Movie Review: ‘All is True’ stretches the truth to confront it
Director: Kenneth Branagh
Writers: Ben Elton
Stars: Kenneth Branagh, Judi Dench, Ian McKellen
Synopsis: A look at the final days in the life of renowned playwright William Shakespeare.
Kenneth Branagh’s film All is True attempts to uncover the final chapter of William Shakespeare’s life. While working as a slow-burning reflection on Shakespeare’s life and a red-hot take on his familial situations, All is True deftly deals with the complex issues of fame, neglect, regret, and expectations. Utilizing beautifully composed shots and intense portrayals, Branagh’s ode to Shakespeare may frustrate devotees of the bard, who may be looking for an accurate biopic. However, less discerning viewers will find humanity and delicacy in a fact-bending story that permeates the screen like a richly conceived Baroque oil painting.
All is True picks up after Shakespeare’s (Kenneth Branagh) beloved Globe Theater is destroyed by fire. Now in retirement, he travels home to Stratford to live out his final days with his wife Anne (Judi Dench) and his two daughters, Judith (Kathryn Wilder) and Susannah (Lydia Wilson). Living without his work, Shakespeare begins to understand the damage he has wrought on his neglected family, especially the women in his life, and must face regrets surrounding the death of his son, Hamnet, who passed away over a decade ago. While the story of Shakespeare’s life in All is True often feels similar to that of a soap opera, a slow bubbling of emotions begins at a simmer and soon reaches a rolling boil. Long lost feelings and secrets burst through unexpectedly as Shakespeare grapples with the family he long abandoned in favor of fame and fortune.
As Shakespeare confronts the neglect and regret with regards to his family, a vibrant world comes into view. Autumnal hues and a stoic camera fill the screen with both beauty and pain. The use of natural light often plunges characters in the dark, lit only by fire and candlelight. One might be reminded of Georges de La Tour’s The Penitent Magdalen, a Baroque work which imbues secrets with a mere glow of a candle. These contrasts between light and dark, hidden and seen, inhabit most scenes. The effect is a filmic world filled with hidden truths just outside the aura of light. Shakespeare is consistently confronted with province he feels he understands, yet secrets continue to be illuminated. How he struggles with the truths as they appear is both cathartic and mournful, but there is a sense of entrapment, as he cannot escape to London to write his plays.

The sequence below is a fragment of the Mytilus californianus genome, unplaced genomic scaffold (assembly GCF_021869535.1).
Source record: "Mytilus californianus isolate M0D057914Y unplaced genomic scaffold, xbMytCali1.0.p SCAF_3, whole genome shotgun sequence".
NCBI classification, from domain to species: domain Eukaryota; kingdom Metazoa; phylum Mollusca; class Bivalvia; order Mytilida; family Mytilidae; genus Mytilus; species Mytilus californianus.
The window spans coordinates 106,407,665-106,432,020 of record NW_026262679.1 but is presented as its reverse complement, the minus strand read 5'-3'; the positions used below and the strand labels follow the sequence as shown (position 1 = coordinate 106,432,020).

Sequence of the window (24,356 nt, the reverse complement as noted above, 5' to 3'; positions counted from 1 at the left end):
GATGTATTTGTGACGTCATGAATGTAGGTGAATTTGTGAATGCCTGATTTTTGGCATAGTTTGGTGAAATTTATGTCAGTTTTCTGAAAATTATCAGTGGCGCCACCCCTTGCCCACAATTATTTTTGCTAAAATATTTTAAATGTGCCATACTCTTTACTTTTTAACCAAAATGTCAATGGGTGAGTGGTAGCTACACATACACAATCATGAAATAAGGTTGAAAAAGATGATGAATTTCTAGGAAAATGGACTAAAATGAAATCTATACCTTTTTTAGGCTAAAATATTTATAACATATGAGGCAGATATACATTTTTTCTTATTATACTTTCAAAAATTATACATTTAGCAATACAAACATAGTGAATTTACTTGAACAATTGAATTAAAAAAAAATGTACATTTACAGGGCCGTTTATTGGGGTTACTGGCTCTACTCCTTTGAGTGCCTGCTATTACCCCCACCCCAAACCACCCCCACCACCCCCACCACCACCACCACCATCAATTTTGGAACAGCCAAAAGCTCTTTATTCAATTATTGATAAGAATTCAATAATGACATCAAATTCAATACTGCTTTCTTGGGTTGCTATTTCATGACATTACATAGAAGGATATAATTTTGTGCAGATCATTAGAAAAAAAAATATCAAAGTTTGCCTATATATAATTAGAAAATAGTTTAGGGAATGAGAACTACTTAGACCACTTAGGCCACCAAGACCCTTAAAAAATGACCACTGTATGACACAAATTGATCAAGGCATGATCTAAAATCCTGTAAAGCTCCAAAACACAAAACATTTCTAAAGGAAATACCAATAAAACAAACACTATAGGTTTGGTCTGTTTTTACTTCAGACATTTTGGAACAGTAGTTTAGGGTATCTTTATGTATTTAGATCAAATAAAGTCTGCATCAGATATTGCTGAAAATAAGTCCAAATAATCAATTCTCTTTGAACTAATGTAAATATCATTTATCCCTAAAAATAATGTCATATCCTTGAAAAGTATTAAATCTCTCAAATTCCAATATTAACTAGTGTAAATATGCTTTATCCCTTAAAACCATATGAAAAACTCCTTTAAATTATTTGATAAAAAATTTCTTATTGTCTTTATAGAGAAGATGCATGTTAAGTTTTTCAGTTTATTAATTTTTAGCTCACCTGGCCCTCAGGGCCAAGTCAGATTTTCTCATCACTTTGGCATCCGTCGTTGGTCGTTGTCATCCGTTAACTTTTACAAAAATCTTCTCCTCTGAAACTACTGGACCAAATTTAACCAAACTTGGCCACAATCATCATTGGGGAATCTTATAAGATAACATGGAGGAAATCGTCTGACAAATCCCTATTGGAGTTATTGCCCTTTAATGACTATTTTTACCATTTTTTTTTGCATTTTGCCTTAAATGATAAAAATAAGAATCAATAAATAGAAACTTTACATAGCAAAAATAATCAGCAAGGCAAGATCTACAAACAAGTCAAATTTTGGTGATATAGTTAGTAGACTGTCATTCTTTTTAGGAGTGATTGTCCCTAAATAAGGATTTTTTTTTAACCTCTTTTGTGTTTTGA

Moments of sheer virtuosity strike All is True at various moments. These moments erupt on screen with all the subtleness of crackling fire on the hearth. Sequences where Branagh utilizes a still camera and long takes, allow his actors to push in and out of light within the depths of the screen. One such scene, when Shakespeare’s youngest daughter and twin to Hamnet, Judith, admits to a long-held secret, Dench, Wilder, and Branagh fill the screen with bitterness, hostility, and anguish. Branagh moves about the pseudo-stage tumbling through every emotion, as his wife and youngest daughter remain still, as if judges handing down a sentence. However, the true wonder of the film comes when Shakespeare’s muse pays him a visit in Stratford. Henry Wriothesley, the 3rd Earl of Southampton (a quite foppish Ian McKellen) and Shakespeare sit before a fire and contemplate Shakespeare’s legacy. The two gifted actors take turns reciting Sonnet 29, each infusing the words with varying sentiments. The effect feels both cathartic and confusing for Shakespeare as he allows himself to contemplate his life’s work. The result is a beautiful moment between two men whose expectations of each other have been subverted for years as the truth is finally exposed.
Of course, this is a theme in All is True: how to stop living in the shadows and allow the truth to be seen as the foundation of all humanity. Shakespeare confronts these truths as a human being, as flawed as he seems. In this way, the myth of the man is stripped away and the hand behind the words is exposed. The methods may seem a bit melodramatic and preachy at times, but the execution is absolutely beautiful. The world that Branagh creates envelops Shakespeare as Patrick Doyle’s melancholy score emphasizes the sadness and bitterness he encounters as he finds his truths. All is True is not a perfect film, but the superb outweighs the soap. Ironically, All is True pushes the boundaries of truth but at all times the film is true to itself, and that’s all one can ask in a world filled with so many truths to uncover.